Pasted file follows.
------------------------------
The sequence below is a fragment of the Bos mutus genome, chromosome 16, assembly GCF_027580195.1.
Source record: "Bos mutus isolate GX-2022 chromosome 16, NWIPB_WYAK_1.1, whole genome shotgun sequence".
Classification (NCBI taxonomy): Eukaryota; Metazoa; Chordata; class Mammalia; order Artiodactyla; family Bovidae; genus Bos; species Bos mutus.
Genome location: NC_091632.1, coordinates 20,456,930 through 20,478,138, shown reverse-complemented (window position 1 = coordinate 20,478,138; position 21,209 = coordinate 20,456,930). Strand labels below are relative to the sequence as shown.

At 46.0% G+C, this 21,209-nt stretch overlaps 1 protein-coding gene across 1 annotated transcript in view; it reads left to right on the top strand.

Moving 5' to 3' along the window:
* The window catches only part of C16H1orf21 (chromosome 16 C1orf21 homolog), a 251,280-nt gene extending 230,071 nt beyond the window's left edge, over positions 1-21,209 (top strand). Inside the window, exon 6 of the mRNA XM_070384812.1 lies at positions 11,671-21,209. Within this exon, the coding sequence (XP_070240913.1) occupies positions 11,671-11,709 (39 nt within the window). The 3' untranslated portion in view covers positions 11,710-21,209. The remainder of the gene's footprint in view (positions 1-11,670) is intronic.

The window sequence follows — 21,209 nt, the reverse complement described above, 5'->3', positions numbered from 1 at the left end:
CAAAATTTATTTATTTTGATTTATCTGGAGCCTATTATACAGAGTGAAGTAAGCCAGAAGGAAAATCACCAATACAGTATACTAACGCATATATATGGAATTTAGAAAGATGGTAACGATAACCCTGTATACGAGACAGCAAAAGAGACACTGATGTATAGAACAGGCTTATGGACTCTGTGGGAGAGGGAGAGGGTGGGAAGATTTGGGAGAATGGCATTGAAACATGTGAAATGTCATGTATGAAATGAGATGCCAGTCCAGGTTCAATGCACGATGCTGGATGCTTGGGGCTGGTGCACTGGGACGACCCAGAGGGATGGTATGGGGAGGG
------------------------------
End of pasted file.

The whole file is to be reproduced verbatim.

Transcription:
The sequence below is a fragment of the Bos mutus genome, chromosome 16, assembly GCF_027580195.1.
Source record: "Bos mutus isolate GX-2022 chromosome 16, NWIPB_WYAK_1.1, whole genome shotgun sequence".
Classification (NCBI taxonomy): Eukaryota; Metazoa; Chordata; class Mammalia; order Artiodactyla; family Bovidae; genus Bos; species Bos mutus.
Genome location: NC_091632.1, coordinates 20,456,930 through 20,478,138, shown reverse-complemented (window position 1 = coordinate 20,478,138; position 21,209 = coordinate 20,456,930). Strand labels below are relative to the sequence as shown.

At 46.0% G+C, this 21,209-nt stretch overlaps 1 protein-coding gene across 1 annotated transcript in view; it reads left to right on the top strand.

Moving 5' to 3' along the window:
* The window catches only part of C16H1orf21 (chromosome 16 C1orf21 homolog), a 251,280-nt gene extending 230,071 nt beyond the window's left edge, over positions 1-21,209 (top strand). Inside the window, exon 6 of the mRNA XM_070384812.1 lies at positions 11,671-21,209. Within this exon, the coding sequence (XP_070240913.1) occupies positions 11,671-11,709 (39 nt within the window). The 3' untranslated portion in view covers positions 11,710-21,209. The remainder of the gene's footprint in view (positions 1-11,670) is intronic.

The window sequence follows — 21,209 nt, the reverse complement described above, 5'->3', positions numbered from 1 at the left end:
CAAAATTTATTTATTTTGATTTATCTGGAGCCTATTATACAGAGTGAAGTAAGCCAGAAGGAAAATCACCAATACAGTATACTAACGCATATATATGGAATTTAGAAAGATGGTAACGATAACCCTGTATACGAGACAGCAAAAGAGACACTGATGTATAGAACAGGCTTATGGACTCTGTGGGAGAGGGAGAGGGTGGGAAGATTTGGGAGAATGGCATTGAAACATGTGAAATGTCATGTATGAAATGAGATGCCAGTCCAGGTTCAATGCACGATGCTGGATGCTTGGGGCTGGTGCACTGGGACGACCCAGAGGGATGGTATGGGGAGGG